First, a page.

Which path would you choose?
- 0Dec 2, '10 by ktlizHi everyone!
So here's the situation--I am at a crossroads, and need to decide between the ADN or BSN route. I realize that this is a personal decision with no right or wrong answer. However, I'm hoping that hearing what YOU would do in this situation will help give me a fresh perspective.
Background: I have a prior bachelor's degree with minimal loans in my name (18k). These loans are currently deferred because of my low income. The rest of my education was financed by my mother, who currently pays about $700 a month on the loans she took out for me. It's not that she can't afford it, but it would be great if I could help her with the payments someday.
My ultimate goal is advanced practice nursing. Obviously I'd like to get there as quickly as possible, but I'm not sure how that is going to pan out with the upcoming switch to DNP. Of course, with graduate education comes additional student loans.
Option A, ASN: I'm 99% certain I will be accepted into my local community college's ADN program. I've already completed all pre- and co-requisites, so I'd only be taking the nursing core courses, about 8 credits a semester. This would leave time for a job, possibly as a tech. I've heard so much about new grads securing RN positions through their tech jobs. Unfortunately, I'm most likely going to be looking for a job in a different state, so I'm not sure how much of a advantage a tech position would give me. I would graduate in August 2012.
Option A cost: ADN (5k) plus RN-BSN or RN-MSN bride (~5-10k) = $15,000. No loans for living expenses.
Option B, BSN: This is assuming I'm accepted to at least one of the accelerated BSN programs I've applied for. The amount of time to complete the program would be the same as the ADN, give or take a few months. But, it would be a full-time program. No time for work, so I'd have to take out loans for living expenses. On the plus side, I might have a better chance at a job with a BSN, especially if its from a name-brand school that is nationally recognized. Also, I'd be on the fast-track to an advanced degree, which could increase my yearly earning potential by $20 - 30,000. That would help put a dent in my loans.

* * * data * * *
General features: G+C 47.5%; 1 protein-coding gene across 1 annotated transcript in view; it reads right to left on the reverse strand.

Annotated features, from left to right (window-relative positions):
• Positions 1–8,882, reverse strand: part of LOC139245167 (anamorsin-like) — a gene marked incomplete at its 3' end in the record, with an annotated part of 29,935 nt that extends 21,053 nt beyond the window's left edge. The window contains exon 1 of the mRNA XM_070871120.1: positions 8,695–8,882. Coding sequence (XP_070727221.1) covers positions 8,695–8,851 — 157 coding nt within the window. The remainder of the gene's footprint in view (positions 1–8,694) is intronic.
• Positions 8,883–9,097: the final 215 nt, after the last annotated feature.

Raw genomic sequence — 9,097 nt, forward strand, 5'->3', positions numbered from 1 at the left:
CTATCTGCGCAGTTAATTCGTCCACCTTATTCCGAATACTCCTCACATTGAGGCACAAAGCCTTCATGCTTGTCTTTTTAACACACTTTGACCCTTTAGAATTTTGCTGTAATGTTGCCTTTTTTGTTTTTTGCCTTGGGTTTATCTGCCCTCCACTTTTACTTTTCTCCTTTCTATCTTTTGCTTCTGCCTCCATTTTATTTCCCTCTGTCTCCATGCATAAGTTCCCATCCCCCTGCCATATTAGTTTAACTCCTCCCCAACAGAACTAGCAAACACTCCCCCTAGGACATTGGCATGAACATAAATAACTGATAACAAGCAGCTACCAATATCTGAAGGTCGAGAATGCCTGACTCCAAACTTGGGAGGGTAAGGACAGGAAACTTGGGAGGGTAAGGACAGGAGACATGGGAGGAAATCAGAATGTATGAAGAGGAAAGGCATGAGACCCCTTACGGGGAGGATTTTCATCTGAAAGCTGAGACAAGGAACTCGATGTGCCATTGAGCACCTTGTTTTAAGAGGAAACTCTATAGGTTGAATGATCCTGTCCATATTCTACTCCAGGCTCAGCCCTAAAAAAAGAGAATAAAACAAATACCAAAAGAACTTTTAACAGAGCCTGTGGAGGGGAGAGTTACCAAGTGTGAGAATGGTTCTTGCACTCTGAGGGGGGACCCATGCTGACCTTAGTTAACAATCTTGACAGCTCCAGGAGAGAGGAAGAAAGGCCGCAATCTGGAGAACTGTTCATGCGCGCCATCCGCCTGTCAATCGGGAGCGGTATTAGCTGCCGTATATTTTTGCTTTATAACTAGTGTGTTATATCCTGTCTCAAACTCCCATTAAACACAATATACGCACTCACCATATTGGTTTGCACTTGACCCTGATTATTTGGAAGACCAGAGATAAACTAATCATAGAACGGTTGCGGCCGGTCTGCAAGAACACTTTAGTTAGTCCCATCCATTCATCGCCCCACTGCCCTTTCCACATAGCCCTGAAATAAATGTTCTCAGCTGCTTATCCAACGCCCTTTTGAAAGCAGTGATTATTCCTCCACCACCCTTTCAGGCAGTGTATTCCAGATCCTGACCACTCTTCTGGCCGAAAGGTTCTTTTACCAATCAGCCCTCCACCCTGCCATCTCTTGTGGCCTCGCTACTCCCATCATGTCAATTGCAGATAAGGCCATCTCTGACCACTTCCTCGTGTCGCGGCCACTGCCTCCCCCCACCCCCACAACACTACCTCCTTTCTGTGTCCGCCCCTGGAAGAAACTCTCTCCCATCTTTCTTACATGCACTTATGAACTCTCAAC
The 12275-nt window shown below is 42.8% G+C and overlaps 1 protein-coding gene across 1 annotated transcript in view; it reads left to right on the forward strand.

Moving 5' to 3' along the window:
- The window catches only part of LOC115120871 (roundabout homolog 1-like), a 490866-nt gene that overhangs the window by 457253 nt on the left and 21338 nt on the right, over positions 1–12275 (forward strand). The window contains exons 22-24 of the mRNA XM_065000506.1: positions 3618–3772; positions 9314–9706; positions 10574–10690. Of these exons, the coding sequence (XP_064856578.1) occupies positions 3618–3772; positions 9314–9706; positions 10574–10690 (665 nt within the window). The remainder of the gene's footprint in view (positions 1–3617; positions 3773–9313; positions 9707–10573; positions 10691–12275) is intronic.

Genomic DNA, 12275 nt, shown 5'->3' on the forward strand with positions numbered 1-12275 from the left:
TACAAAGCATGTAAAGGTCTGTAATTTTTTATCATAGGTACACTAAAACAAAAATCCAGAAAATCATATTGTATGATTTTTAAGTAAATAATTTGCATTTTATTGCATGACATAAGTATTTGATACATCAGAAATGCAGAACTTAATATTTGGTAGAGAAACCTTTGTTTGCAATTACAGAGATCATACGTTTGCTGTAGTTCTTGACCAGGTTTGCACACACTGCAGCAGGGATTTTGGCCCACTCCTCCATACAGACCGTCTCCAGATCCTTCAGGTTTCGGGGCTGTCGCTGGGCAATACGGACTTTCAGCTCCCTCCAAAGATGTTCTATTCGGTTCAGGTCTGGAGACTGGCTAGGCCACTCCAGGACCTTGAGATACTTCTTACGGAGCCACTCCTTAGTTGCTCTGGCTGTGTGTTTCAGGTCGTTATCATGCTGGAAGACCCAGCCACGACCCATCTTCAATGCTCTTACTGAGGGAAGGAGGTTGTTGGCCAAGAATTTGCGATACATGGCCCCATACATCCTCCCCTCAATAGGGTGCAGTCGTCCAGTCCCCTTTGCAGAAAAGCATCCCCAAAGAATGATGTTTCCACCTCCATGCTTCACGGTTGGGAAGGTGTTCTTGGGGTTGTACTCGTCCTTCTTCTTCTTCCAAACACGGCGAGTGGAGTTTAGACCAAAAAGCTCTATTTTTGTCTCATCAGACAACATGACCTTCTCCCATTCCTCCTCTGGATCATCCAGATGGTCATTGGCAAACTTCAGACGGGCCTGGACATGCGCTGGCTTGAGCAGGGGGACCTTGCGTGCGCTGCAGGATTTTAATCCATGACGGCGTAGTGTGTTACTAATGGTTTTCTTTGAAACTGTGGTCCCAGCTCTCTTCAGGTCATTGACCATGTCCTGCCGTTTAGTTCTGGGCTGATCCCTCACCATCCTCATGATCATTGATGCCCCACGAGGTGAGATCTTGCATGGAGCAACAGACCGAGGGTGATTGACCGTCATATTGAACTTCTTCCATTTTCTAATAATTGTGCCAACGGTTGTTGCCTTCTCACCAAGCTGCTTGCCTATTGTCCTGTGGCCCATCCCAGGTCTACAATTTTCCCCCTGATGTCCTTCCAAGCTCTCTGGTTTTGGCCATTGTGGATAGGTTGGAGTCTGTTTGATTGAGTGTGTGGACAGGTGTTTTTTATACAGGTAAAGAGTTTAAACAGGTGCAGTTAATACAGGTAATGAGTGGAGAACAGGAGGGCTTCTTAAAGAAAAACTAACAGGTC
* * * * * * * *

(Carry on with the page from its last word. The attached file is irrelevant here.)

Option B cost: 35-50k, plus living expenses = $60-70k
Darn this terrible economy! I really feel like I'm caught between a rock and a hard place. Does either option stand out to you?
- 0Dec 2, '10 by ricky75There is one more option, going to foreign school and whole program will cost you $2,500 for BSN in 1.5 years and living is very cheap. My friend had BS degree from US and he went to Philippines, finished the BSN course with no loan, passed NCLEX and now making $40/hr in nursing home and over the weekends he is teaching at schools- $50/hr. I don't like the idea of loan and you survive to pay it which is really tough.
Another option is ask for scholarship for ABSN if you have good grades. Might help you with less loan.
If i were you i would prefer the ADN route and study and work part time. In this field experience has more value then education. If you get both you will reach top, so first route you will save money and gain valuable experience.
Hope this helps you.
All the best.
- 1Dec 2, '10 by RN9742My perspective is this... The recent economy should teach us all an important lesson, NOT to live on credit, you just never know what life is going to throw in your path. Even if you graduate from your program and get a job right away, there is no guarantee that life will not throw you for a loop causing you to not be able to work for some reason.